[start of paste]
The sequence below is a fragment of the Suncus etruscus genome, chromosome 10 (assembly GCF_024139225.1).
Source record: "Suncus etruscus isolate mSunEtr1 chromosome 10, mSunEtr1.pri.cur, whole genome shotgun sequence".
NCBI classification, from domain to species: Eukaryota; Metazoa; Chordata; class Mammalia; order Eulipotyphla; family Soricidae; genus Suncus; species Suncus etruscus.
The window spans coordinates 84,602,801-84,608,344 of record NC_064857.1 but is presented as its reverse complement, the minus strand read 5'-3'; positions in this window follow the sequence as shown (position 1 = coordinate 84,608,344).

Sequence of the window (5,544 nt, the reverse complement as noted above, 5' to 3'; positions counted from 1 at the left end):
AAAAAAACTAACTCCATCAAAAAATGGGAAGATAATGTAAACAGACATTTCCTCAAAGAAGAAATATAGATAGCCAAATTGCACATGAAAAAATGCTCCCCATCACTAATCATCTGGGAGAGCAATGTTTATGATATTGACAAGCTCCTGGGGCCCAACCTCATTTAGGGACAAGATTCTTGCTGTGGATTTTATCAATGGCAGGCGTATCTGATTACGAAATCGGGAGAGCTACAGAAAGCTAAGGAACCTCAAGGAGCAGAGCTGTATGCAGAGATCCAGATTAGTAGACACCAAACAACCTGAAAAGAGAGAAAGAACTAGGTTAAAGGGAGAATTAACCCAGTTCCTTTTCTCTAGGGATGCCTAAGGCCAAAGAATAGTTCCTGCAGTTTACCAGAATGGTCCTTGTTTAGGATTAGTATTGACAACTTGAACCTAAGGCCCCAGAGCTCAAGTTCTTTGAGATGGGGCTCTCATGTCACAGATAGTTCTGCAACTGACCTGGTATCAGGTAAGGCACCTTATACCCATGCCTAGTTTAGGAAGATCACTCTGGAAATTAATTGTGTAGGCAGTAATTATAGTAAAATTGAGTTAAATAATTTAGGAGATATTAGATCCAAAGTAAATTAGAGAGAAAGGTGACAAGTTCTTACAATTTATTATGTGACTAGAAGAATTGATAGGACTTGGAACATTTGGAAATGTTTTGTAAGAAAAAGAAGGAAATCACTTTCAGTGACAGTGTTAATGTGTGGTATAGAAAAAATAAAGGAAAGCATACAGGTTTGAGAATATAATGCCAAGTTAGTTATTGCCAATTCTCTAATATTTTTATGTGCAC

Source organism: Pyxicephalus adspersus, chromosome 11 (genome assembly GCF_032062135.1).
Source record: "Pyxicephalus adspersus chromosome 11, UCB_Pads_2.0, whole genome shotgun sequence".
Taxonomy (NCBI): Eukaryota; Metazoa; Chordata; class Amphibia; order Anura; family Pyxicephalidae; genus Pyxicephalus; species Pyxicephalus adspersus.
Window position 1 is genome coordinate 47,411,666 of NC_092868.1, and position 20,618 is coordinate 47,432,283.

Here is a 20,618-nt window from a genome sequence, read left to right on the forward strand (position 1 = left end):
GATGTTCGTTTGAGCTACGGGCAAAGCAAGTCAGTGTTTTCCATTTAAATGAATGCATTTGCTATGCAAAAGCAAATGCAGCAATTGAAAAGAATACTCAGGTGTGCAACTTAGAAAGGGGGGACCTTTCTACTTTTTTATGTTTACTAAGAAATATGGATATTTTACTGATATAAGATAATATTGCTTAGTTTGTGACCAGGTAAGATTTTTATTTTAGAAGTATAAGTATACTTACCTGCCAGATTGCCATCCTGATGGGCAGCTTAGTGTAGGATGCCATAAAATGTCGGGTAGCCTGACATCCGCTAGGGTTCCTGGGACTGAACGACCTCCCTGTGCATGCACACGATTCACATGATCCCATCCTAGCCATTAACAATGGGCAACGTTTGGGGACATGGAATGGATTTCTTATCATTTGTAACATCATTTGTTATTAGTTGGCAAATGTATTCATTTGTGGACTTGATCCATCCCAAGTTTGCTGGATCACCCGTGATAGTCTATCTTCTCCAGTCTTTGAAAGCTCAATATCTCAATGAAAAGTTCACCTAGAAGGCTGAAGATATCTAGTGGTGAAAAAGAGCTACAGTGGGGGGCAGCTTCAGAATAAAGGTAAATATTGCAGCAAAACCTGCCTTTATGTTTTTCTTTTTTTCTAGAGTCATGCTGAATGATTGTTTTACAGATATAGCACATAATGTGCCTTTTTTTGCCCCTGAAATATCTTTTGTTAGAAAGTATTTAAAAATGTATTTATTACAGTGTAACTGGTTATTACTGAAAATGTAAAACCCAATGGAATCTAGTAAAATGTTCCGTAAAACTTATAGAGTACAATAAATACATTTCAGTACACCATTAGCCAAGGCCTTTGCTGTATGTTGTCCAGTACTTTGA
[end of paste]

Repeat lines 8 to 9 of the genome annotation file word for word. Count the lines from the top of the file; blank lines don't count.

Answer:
Source record: "Pyxicephalus adspersus chromosome 11, UCB_Pads_2.0, whole genome shotgun sequence".
Taxonomy (NCBI): Eukaryota; Metazoa; Chordata; class Amphibia; order Anura; family Pyxicephalidae; genus Pyxicephalus; species Pyxicephalus adspersus.